Maggie: Eighteen-year-old Hannah Schmidt celebrated her upcoming high school graduation by running the Boston Marathon.
Hannah Schmidt: It was just, you know, something that I had dreamt about since I was a freshman, you know. I wanted to run it by the time I graduated. That I wanted to do the Boston Marathon.
Maggie: What was it like when you crossed the finish line?
Hannah: It was just so emotional that I had a finally accomplished that goal. And once you cross that finish line, no one can take that away from you.
Maggie: Just minutes after Hannah finished the race, the first explosion hit.
Hannah: And everyone was just dead silent around me, not knowing how to react because that’s something that we weren’t prepared for. Everyone was just in awe and confused and people were running and everything like that. Just trying to get away from the scene.
Maggie: At least three people were killed and more than 175 others were injured in the two blasts.
Even today, some of the usually busy streets of Boston are eerily quiet.
Hunter: The mood has completely changed. You can tell there is much more sadness in the air, but there is also a lot of respect for the military and the people that served during the time of need.
Maggie: Investigators in Boston call this area surrounding the finish line of the marathon the most complex crime scene in the city’s history. And they say this twelve-block radius will stay an active crime scene for at least another day.
The injured, several of whom lost limbs in the attack, are being treated in hospitals across the city. Doctors say the bombs were packed with shrapnel – ball bearings, carpenter nails and other metals purposely packed into the bomb, so when it explodes scraps fly out and inflict the most damage to people nearby.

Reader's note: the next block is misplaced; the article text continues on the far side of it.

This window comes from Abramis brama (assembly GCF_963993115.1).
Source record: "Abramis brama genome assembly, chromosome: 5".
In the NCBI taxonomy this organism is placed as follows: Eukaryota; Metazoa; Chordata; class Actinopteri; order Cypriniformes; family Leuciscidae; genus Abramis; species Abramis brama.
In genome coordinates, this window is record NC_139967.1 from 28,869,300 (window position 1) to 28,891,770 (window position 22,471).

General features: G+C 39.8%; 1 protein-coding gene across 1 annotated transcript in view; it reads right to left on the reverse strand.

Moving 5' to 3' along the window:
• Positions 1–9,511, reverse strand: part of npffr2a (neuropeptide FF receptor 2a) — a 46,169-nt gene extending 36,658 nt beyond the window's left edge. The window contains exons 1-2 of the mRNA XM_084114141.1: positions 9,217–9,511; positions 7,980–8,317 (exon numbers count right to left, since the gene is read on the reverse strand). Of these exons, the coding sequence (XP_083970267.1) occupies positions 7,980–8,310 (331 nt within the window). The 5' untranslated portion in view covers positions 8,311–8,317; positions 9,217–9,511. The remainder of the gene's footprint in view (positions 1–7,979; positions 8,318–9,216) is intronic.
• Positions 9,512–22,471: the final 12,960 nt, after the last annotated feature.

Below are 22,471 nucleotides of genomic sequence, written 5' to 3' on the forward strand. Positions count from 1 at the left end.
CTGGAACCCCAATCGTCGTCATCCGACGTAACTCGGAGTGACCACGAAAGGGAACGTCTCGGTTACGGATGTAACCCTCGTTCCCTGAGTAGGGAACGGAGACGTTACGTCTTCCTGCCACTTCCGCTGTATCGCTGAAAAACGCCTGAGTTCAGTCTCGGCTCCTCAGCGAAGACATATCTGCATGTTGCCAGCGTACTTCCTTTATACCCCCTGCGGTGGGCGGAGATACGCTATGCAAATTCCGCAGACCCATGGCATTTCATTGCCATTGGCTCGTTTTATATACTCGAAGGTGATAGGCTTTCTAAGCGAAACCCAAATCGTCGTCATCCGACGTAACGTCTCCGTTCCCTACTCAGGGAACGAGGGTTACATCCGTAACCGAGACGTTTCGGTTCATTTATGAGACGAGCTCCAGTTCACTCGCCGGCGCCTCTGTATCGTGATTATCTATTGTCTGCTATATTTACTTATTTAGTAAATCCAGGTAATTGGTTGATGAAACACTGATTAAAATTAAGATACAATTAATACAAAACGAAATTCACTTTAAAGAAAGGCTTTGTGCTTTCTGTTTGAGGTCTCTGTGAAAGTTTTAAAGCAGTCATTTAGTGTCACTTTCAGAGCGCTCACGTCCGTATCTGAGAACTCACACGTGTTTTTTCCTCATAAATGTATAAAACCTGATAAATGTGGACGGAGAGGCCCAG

Dr. George Velmahos: Probably this bomb had multiple metallic fragments in them. And we removed pellets and nails.
Maggie: In the middle of all the fear and panic, people stepped up to help others, heading toward the chaos instead of away from it. Ripping past barricades to help victims who had suffered horrible injuries.
Dan Conley: That’s what Americans do in times of crisis. We come together and we help one another. Moments like these, terrible as they are, don’t show our weakness. They show our strength.
Maggie: Social networking has been playing a huge role during this tragedy. In the moments following Monday’s explosions, Twitter, Facebook, Reddit and Tumblr quickly filled with information, including urgent messages posted directly from law enforcement authorities.
The internet also helped families and runners reunite in the hours of chaos that followed the two blasts. Google launched its disaster People Finder and several other people posted messages of their own, offering beds and shelters to visitors stranded here in Boston. And now the internet has postings from all around the world from people who are sending their prayers and support to the people of Boston.
Maggie: How do you think we can move forward as a nation and as individuals after this tragedy?
Hannah: Everyone’s instant reaction is to just kind of give into this devastation. We can’t let their violent acts be louder than our kind ones.
Maggie: In Boston, Maggie Rulli, Channel One News.